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Sarah Jarosz: Build Me Up From Bones. Craft Recordings LP Reissue

05-22-2021 | By Tom Gibbs | Issue 115

Sarah Jarosz: Build Me Up From Bones. 120 gram, black vinyl LP: $21.99 MSRP. Also available as a 120 gram, opaque red vinyl LP; no website or pricing information was available at the time of the review. Available from Craft Recordings.

Sarah Jarosz is a multi-instrumentalist and singer / songwriter who grew up in Wimberley, Texas, a small township that's midway between Austin and San Antonio. She learned to play the mandolin at age 10; as a prodigy and a quick study, she soon became adept with multiple instruments, including guitar, clawhammer banjo, and octave mandolin. In 2009, she came to the attention of Sugar Hill Records, and was signed to a multi-album contract; she was only 17, and was still a senior in high school! Her debut release from that year was Song Up In Her Head, which was nominated for an Americana award for Emerging Artist of the Year; she was also nominated for a Grammy for Best Country Instrumental Performance for the tune "Mansinneedof." After graduating from high school, Jarosz enrolled in the prestigious New England Conservatory of Music, earning a degree in Contemporary Improvisation in 2013. During her final semester at the conservatory,  Build Me Up From Bones, her third album for Sugar Hill, was released to critical acclaim; the record also received multiple Americana and Grammy award nominations. 

Build Me Up From Bones showed significant artistic growth and maturity by Jarosz as both a musician and songwriter—she composed nine of the album's eleven songs. And it was a great success, as well, reaching No. 1 on the Billboard Americana charts. For this record, her songwriting became much more introspective and personal in nature, which obviously connected with the record-buying public; the album is widely regarded as her critical and commercial breakthrough. Jarosz co-produced the record with longtime collaborator Gary Paczosa (Dolly Parton, Alison Krauss, Nickel Creek), and the album is a showcase for her evocative and emotional vocals along with her accomplished musicianship on guitar, mandolin, and banjo. The album features regular Jarosz collaborators fiddler Alex Hargreaves and cellist Nathaniel Smith, along with a veritable showcase of talent including the likes of Jerry Douglas on dobro, Jedd Hughes on vocals and guitar, vocalists Darrell Scott and Aoife O'Donovan, bassist Viktor Krauss, and legendary pedal steel player Dan Dugmore. Making guest appearances on the album are Nickel Creek's Chris Thile on mandolin, along with vocalist Kate Rusby, who provides harmony vocals on the track "Gone Too Soon."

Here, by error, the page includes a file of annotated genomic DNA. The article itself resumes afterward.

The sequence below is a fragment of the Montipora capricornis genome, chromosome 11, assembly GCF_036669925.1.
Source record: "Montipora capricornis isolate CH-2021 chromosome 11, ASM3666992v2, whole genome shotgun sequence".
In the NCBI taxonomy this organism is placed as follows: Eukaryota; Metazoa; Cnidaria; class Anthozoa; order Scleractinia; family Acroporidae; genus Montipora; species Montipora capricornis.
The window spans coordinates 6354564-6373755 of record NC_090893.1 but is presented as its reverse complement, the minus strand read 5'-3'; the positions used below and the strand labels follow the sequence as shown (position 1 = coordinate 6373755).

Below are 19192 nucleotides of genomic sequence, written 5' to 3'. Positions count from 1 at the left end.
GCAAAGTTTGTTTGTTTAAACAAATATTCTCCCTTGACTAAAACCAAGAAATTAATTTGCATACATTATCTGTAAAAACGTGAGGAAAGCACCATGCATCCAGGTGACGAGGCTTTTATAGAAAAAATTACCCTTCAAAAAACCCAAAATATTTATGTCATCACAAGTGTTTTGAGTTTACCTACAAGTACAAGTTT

Side One features mostly larger ensemble performances, and starts off with probably the most up-tempo number on the entire album, the Jarosz-penned "Over the Edge," which features some exceptional lap-steel guitar work from Dan Dugmore and really great accompaniment on guitar and harmony vocals from Jedd Hughes. "Endless lines of information...change the words & change the station...endless cries of complication...is anybody even listening?" She's a twenty-two-year-old, full-time college student, writing and recording an album, and she wants you to know, she's "hanging out over the edge!" "Fuel the Fire" opens with some authentic clawhammer banjo picking from Jarosz; Chris Thile (of Nickel Creek) adds some excellent mandolin fills. "Mile on the Moon" features some intricate interplay between Jarosz's octave mandolin and Jedd Hughes' guitar; Hughes also adds a superb harmony vocal alongside Jarosz, and Dan Dugmore provides a really haunting electric guitar motif. The title track, "Build Me Up From Bones," is the only trio number on side one, and also features a beautiful harmony vocal from Aoife O'Donovan, Jarosz's collaborator (along with Sara Watkins) in the side project I'm With Her (which won an Americana award in 2018). "Dark Road" is a really haunting song about loneliness and emptiness, and features a superb dobro turn from Jerry Douglas, who trades licks with Darrell Scott on electric guitar. Kai Welch (a regular cohort of banjoist Abigail Washburn) contributes harmony vocals to the very touching summation of side one.